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Gene variant provides clues to mental illness

30 November 2009
Appeared in BioNews 536

Researchers at the University of Edinburgh, Scotland, have identified a gene that may be involved in mental illness and maintaining brain health. The scientists compared the genes of 2,000 psychiatric patients and 2,000 healthy people in Scotland. They discovered that the ABCA13 gene was faulty more frequently in patients with severe mental illness - such as schizophrenia, bipolar disorder and depression - than in the healthy control group.

Douglas Blackwood, professor of Psychiatric Genetics at the University of Edinburgh, who lead the research, said: 'This is an exciting step forward in our understanding of the underlying causes of some common mental illnesses. These risk genes could signpost new directions for treatments.' The findings, which were published in the American Journal of Human Genetics, may help to develop new drugs to treat mental health conditions.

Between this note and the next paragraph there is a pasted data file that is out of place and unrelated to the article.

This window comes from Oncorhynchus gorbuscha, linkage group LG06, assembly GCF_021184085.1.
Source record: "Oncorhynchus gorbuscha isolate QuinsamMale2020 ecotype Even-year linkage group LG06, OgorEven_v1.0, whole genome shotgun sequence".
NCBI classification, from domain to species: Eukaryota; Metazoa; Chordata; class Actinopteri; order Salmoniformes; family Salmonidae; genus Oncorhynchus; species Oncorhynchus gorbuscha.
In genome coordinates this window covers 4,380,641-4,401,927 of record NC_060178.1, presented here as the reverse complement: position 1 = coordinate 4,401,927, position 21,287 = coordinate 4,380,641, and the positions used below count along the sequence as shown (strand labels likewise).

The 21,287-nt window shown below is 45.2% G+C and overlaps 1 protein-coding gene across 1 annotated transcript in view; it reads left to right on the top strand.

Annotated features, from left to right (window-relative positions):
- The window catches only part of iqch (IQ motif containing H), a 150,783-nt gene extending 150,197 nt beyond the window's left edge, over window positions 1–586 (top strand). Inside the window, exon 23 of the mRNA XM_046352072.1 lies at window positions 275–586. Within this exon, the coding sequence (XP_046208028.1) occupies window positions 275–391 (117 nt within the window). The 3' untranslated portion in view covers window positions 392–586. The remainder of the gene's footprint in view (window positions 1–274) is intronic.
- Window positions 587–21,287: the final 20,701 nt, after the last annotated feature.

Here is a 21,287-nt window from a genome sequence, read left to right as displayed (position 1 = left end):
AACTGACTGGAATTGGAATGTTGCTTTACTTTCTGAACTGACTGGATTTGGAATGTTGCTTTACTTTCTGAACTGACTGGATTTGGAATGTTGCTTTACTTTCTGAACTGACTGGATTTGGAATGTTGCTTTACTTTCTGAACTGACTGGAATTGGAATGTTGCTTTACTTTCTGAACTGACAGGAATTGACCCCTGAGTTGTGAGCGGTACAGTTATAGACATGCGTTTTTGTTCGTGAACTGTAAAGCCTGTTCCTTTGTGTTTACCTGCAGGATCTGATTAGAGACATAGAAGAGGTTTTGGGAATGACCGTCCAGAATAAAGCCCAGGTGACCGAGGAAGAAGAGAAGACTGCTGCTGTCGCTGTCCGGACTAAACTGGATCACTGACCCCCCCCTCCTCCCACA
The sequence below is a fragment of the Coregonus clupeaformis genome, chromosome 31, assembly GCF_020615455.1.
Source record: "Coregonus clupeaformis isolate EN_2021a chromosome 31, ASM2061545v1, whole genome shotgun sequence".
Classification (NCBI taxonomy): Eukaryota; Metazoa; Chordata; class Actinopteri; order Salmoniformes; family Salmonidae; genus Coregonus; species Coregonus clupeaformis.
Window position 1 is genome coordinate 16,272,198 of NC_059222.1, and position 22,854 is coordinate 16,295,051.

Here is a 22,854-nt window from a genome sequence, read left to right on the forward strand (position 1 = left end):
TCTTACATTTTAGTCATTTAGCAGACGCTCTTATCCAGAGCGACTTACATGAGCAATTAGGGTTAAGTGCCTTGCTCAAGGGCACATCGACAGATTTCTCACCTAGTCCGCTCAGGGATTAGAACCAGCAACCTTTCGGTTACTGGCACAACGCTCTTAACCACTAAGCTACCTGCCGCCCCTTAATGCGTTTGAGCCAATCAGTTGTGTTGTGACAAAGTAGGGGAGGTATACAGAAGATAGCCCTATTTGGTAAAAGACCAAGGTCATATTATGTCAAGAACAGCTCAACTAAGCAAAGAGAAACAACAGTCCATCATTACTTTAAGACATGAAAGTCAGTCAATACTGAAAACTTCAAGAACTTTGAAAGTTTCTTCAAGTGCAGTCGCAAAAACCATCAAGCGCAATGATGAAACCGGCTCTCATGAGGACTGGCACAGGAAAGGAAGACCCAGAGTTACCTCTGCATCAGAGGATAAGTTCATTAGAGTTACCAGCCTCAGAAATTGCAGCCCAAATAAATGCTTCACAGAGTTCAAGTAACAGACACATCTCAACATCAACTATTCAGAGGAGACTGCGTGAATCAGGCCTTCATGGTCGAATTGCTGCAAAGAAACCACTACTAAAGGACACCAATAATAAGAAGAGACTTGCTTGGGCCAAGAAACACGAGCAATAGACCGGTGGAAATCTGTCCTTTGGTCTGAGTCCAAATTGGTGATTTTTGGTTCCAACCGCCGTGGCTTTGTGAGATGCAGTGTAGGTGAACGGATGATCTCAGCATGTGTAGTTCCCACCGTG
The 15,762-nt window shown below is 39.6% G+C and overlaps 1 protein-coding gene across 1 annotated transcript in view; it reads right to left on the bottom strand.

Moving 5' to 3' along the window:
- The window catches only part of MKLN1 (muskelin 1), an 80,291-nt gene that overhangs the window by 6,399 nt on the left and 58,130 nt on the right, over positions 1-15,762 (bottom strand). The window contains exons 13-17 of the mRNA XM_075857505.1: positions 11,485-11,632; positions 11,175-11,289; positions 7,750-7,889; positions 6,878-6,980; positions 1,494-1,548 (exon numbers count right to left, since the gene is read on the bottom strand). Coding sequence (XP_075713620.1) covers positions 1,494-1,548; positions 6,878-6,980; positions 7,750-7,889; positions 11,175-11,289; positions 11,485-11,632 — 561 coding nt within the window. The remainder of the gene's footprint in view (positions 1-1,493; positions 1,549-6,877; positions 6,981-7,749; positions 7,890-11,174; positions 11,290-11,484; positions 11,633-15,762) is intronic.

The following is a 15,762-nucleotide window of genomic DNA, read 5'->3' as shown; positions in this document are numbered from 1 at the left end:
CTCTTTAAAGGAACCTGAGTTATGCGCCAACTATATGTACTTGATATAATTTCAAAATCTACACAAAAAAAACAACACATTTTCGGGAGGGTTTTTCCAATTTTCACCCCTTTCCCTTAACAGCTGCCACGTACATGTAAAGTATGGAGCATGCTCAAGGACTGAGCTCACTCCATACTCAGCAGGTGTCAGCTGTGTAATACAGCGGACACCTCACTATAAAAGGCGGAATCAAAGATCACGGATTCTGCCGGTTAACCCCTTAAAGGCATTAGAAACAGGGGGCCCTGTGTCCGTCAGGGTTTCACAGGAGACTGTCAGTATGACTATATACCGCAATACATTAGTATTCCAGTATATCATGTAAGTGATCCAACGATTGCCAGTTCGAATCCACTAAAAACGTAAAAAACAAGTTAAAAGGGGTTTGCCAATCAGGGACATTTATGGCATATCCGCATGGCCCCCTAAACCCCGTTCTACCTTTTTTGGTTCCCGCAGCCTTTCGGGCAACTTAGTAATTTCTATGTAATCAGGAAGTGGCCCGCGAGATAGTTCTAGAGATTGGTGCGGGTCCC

Dr Ben Pickard, at the University of Strathclyde in Scotland, said: ''This study is the first to identify multiple points of DNA damage within a single gene that are linked with psychiatric illness', adding that 'it strongly suggests that this gene may regulate an important part of brain function that fails in individuals diagnosed with these devastating disorders.'

The team believes that the ABCA13 gene may influence how fat molecules are used in the brain, and research will now focus on how that occurs. The research was conducted in an international collaboration with scientists in Aberdeen, Queensland and North Carolina.

SOURCES & REFERENCES
Gene clue to mental health
Press Association |  24 November 2009
Scientists identify gene linked to mental illnesses
The Daily Telegraph |  25 November 2009
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